The research that led to these findings is part of a larger effort to better understand gene regulation and expression, carried out by the GTEx Consortium, a National Institutes of Health-funded group that includes researchers from around 80 institutions founded in 2010.
"The ultimate goal is to understand gene expression and gene regulation in a diversity of tissue types," said Barbara Engelhardt, an assistant professor in the Department of Computer Science at Princeton University, who is one of four corresponding authors of the paper and a GTEx principal investigator. "This is absolutely critical to understanding how dysregulation may lead to disease."
Scientists are only beginning to reveal, for example, how genetic variation in our 22,000 genes – as well as "non-coding" regions in the genome – help to shape complex traits, from a person's height to whether he or she develops autism. Further, scientists seek to understand interactions between multiple genes and the environment. The same unknowns hold true for how genetic variation contributes to disorders such as schizophrenia and Parkinson’s disease.
Teasing apart these complexities first requires characterizing how healthy tissues function, which in turn requires tissue samples. To obtain those samples, GTEx researchers requested consent from family members to collect small pieces of up to 50 different tissues immediately after a donor’s death. Samples range from various organs and blood, and include ten brain sub-regions. This work represents data across 449 donors.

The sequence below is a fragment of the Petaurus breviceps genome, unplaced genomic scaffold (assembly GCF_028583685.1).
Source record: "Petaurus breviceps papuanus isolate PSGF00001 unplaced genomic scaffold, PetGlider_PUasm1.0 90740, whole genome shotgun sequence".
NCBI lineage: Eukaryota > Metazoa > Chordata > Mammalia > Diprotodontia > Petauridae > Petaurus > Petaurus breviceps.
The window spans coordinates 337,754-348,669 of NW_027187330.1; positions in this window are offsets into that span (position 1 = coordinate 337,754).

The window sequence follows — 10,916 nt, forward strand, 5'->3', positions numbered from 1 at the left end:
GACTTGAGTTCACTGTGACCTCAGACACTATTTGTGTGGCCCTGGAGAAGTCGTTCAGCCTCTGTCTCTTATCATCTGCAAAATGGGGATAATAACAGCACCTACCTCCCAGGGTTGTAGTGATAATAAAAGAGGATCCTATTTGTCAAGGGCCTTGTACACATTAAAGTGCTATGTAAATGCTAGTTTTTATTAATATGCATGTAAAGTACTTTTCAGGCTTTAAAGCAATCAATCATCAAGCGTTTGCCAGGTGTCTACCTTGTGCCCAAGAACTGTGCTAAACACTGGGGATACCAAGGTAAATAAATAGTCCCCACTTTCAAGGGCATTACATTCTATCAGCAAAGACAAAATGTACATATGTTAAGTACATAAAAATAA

"These types of tissue are incredibly difficult to get from healthy living donors," Engelhardt said. "With endless thanks to the donors, we have these samples as a resource. We can now explain observed relationships between genotype and disease by looking at the effects of the genotypes that lead to higher risk of the disease on gene expression levels in disease-specific tissues, including brain."
While the research is still ongoing, this latest study represents the largest analysis to date, including over 7,000 tissue samples. Engelhardt’s group was responsible for mapping associations between genetic variants and gene expression levels on different chromosomes, a connection known as "trans-expression quantitative trait loci (trans-eQTLS)." In contrast, cis-eQTLs—which account for the majority of genetic variation that affects gene expression—regulate genes located nearby on the same chromosome. Trans-eQTLs in particular have proven especially difficult to identify because of their biological and statistical complexity, Engelhardt said, but they might hold clues for explaining complex traits in a more comprehensive way than cis-eQTLs.
For the full story: https://engineering.princeton.edu/news/2017/10/13/scientists-demonstrate-path-linking-genome-healthy-tissues-and-disease